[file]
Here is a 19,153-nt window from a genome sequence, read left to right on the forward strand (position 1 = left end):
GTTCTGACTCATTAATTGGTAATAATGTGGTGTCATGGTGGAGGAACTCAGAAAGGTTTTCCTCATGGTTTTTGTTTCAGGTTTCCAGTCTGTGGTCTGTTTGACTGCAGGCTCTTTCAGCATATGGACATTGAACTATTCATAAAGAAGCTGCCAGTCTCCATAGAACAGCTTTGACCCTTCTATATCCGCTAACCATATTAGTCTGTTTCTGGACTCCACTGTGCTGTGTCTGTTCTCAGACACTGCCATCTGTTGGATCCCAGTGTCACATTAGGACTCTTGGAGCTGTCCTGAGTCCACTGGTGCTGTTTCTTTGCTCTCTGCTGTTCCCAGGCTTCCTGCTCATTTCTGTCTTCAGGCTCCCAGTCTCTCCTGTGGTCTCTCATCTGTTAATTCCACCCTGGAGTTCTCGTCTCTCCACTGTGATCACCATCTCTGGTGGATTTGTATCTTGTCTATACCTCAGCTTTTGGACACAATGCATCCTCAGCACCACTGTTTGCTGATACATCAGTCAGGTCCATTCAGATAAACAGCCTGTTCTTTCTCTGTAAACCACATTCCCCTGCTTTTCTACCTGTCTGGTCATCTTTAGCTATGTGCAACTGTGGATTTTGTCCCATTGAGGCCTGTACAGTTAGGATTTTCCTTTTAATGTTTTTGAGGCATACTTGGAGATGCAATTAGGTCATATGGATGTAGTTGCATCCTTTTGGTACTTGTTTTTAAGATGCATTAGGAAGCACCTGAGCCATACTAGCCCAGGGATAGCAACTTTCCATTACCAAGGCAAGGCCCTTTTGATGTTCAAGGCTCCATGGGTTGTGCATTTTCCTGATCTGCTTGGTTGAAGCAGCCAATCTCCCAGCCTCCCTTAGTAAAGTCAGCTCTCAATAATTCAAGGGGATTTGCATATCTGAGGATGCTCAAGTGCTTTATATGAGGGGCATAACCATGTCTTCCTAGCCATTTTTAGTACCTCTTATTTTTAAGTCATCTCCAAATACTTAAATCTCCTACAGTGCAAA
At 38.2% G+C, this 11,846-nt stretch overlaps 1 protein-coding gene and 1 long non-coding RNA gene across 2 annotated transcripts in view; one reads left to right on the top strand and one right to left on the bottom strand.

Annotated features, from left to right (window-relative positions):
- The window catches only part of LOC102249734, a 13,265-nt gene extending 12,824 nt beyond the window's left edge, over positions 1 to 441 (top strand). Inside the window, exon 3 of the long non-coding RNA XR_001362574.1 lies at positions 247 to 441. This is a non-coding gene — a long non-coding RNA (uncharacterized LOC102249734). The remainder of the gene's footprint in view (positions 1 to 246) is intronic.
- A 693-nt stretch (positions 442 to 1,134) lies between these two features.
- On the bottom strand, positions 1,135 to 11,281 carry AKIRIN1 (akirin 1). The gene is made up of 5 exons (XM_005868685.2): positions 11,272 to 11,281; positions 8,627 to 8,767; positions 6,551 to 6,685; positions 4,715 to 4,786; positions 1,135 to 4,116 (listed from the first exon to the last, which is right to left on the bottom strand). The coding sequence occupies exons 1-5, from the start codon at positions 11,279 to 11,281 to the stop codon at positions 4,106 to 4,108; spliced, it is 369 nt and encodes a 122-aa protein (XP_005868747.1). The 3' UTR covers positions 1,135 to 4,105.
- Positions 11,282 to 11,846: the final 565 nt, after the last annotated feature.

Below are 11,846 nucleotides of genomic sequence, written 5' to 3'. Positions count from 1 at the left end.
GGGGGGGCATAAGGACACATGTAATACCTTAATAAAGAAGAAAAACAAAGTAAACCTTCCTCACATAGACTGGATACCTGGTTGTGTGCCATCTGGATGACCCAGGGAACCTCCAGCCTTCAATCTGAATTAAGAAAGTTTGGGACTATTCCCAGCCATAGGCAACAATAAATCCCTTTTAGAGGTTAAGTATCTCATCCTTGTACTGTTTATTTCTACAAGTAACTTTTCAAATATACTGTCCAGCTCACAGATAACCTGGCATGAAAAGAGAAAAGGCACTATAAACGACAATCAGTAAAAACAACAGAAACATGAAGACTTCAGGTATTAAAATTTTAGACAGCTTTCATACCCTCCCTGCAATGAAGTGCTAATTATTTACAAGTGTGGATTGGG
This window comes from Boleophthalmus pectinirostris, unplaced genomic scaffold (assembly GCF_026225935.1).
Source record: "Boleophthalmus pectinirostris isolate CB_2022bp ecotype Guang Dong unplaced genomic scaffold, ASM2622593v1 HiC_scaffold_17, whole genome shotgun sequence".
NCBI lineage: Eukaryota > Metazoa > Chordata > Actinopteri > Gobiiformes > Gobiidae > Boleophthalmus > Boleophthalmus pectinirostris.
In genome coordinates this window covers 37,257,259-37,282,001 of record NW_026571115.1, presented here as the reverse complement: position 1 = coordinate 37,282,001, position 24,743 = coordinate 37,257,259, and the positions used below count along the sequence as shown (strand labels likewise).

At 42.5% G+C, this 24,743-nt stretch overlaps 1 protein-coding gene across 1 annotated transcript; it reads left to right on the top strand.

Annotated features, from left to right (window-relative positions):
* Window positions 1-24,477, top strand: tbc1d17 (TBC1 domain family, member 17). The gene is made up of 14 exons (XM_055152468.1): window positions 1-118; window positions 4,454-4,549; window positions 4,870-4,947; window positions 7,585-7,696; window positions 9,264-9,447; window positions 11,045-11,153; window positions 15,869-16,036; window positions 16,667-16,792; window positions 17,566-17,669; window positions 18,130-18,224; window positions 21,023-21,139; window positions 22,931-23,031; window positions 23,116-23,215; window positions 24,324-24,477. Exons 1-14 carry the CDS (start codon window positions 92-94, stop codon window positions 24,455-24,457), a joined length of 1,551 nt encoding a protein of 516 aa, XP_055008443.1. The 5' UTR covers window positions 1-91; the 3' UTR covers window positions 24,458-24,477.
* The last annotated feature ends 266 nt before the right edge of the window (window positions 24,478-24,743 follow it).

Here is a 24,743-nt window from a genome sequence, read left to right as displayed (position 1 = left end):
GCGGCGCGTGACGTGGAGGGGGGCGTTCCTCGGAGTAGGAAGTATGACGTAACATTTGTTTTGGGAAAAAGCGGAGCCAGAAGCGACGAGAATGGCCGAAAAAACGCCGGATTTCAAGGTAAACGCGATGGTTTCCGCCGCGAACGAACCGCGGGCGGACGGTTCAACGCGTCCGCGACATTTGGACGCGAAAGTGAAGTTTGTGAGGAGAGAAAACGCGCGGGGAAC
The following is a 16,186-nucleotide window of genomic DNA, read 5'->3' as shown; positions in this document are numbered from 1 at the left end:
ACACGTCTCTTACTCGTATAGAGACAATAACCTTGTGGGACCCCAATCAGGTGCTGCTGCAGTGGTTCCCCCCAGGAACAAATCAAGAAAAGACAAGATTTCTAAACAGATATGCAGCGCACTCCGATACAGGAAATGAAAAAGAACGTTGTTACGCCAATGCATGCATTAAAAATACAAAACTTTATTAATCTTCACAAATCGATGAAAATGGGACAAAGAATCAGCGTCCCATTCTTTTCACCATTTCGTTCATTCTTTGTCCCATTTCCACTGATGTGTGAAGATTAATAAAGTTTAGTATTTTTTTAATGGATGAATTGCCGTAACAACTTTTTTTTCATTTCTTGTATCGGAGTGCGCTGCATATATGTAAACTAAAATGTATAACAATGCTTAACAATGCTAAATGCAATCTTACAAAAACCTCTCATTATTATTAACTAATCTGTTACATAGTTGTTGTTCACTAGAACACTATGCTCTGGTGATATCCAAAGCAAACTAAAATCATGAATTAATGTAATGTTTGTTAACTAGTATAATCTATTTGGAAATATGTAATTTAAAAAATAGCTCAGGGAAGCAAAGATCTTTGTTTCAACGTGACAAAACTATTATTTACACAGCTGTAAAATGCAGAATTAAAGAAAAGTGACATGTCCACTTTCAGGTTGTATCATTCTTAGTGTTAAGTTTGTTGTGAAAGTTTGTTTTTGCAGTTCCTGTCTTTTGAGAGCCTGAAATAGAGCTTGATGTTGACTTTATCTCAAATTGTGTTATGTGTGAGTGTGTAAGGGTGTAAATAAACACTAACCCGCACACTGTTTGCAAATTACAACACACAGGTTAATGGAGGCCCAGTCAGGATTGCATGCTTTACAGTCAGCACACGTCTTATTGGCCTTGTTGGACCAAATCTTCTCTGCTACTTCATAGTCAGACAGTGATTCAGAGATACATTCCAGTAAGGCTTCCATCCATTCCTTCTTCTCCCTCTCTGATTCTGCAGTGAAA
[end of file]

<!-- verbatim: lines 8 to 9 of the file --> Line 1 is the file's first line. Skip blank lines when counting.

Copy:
- Positions 11,282 to 11,846: the final 565 nt, after the last annotated feature.

Below are 11,846 nucleotides of genomic sequence, written 5' to 3'. Positions count from 1 at the left end.